But if an MLS does use dues for a public site, that MLS should be transparent about how much that site costs to maintain and promote, he said, “so everybody can see where that money is going.”
Another broker, Steve Brown, agreed with Hanley.
“As someone who is paying a significant amount to promote our own websites, I don’t want to have to pay more to promote MLS websites to have them send my business back to me,” he said.
Bill Lublin, the committee’s vice chair, noted that the committee’s advisory board did not intend to either promote or impede the use of public-facing websites, but rather to allow MLSs to make decisions on a local basis.
The revised policy amendment included changes suggested by NAR’s general counsel, Laurie Janik, this week regarding antitrust issues.
Multiple listing services have a monopolistic role in the marketplace, meaning real estate licensees can generally not do business without belonging to one, Zadel said. As such, there are laws in place about whether and in what circumstances an MLS can tie the purchase of MLS membership to the purchase of another product, he said.
The current policy requiring MLSs to categorize lockbox services as optional — meaning they cannot require members to pay for them unless they use them — was written that way in part to avoid antitrust, said Leslie Walker, NAR’s associate counsel.
To categorize lockboxes as a basic service that all members must pay for regardless of use mean the MLS would be using its market power “to expand into a second market: lockboxes,” she said.
However, in most areas of the country, MLSs can avoid an antitrust claim if they realize no economic benefit from providing lockboxes as a basic service. This means that the MLS cannot be the seller of the lockboxes or receive a commission, rebate, profit or markup on the cost of the lockboxes.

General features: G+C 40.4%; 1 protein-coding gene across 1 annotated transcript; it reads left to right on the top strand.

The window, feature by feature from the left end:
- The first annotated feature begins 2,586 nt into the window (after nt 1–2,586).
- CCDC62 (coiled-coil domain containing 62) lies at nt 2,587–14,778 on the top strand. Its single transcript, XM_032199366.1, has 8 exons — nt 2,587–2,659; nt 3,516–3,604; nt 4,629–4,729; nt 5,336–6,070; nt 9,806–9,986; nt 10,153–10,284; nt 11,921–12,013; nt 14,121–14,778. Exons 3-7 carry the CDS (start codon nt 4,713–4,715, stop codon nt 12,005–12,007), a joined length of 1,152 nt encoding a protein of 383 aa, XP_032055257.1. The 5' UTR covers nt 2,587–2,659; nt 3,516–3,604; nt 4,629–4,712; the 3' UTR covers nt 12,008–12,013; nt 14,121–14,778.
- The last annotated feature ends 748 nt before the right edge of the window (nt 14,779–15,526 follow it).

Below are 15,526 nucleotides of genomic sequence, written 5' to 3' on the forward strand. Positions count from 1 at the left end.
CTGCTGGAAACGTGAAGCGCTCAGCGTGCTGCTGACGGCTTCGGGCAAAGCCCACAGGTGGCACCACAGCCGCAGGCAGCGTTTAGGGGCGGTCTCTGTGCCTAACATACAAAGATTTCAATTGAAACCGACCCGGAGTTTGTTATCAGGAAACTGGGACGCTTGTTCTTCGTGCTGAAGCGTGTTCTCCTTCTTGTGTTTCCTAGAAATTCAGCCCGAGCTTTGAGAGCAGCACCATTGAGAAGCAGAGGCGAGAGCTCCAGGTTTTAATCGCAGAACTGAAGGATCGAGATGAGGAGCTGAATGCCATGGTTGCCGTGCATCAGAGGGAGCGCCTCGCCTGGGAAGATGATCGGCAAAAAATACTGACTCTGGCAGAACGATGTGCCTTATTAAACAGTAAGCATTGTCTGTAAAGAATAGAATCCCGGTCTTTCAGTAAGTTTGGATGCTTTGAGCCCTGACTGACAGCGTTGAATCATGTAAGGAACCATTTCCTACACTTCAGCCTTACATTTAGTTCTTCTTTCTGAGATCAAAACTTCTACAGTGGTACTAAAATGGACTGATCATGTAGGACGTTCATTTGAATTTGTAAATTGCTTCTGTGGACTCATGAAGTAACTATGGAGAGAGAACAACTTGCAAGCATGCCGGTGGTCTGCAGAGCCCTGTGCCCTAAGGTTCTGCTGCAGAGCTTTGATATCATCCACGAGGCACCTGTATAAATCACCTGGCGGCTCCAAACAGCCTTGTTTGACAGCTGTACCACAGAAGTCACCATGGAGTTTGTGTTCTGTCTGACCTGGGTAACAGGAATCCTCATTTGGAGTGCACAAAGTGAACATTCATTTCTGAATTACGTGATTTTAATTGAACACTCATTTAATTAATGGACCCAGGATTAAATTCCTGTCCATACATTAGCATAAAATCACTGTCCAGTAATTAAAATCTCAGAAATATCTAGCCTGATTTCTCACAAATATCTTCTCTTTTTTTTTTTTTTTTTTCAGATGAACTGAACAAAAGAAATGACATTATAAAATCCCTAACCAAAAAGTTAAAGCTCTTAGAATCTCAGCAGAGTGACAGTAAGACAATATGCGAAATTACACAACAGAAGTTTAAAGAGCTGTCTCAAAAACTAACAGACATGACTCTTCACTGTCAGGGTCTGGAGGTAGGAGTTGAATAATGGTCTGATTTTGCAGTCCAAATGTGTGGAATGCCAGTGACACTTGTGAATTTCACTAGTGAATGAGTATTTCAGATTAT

Most U.S. circuit courts have handed down decisions adopting this “economic interest” element, Walker said, but three have not. The 2nd District has rejected it, and the 1st and 8th districts have neither accepted nor rejected it.
This means that states in those districts may not treat “optional” services or products as “basic.” These states and territories include Arkansas, Connecticut, Iowa, Maine, Massachusetts, Minnesota, Missouri, Nebraska, New Hampshire, New York, North Dakota, Puerto Rico, Rhode Island, South Dakota and Vermont.
MLSs in the remaining districts may treat optional services as basic provided that the MLS does not receive an economic benefit from the arrangement, according to the amended policy. This does not prevent MLSs from charging for the lockboxes, but fees cannot exceed the cost of providing the service.
Lockboxes may also continue to be offered as an optional service that members only pay for if they use.
The only change to “core” services was a clarification that MLSs provide “active” listing information. The previous wording had said “current” listing information.
Hale said he agreed that brokers should not have to pay if they opt out of participating in an MLS’ public-facing website. “I don’t know how that would work if it’s basic,” he said.
After the committee’s vote, Hale said he was very happy with the decision.
“We think it’s the right thing for the industry,” he said.
The committee voted that the policy should be effective immediately upon approval by the board.
Editor’s note: This story has been updated since publication to include additional context.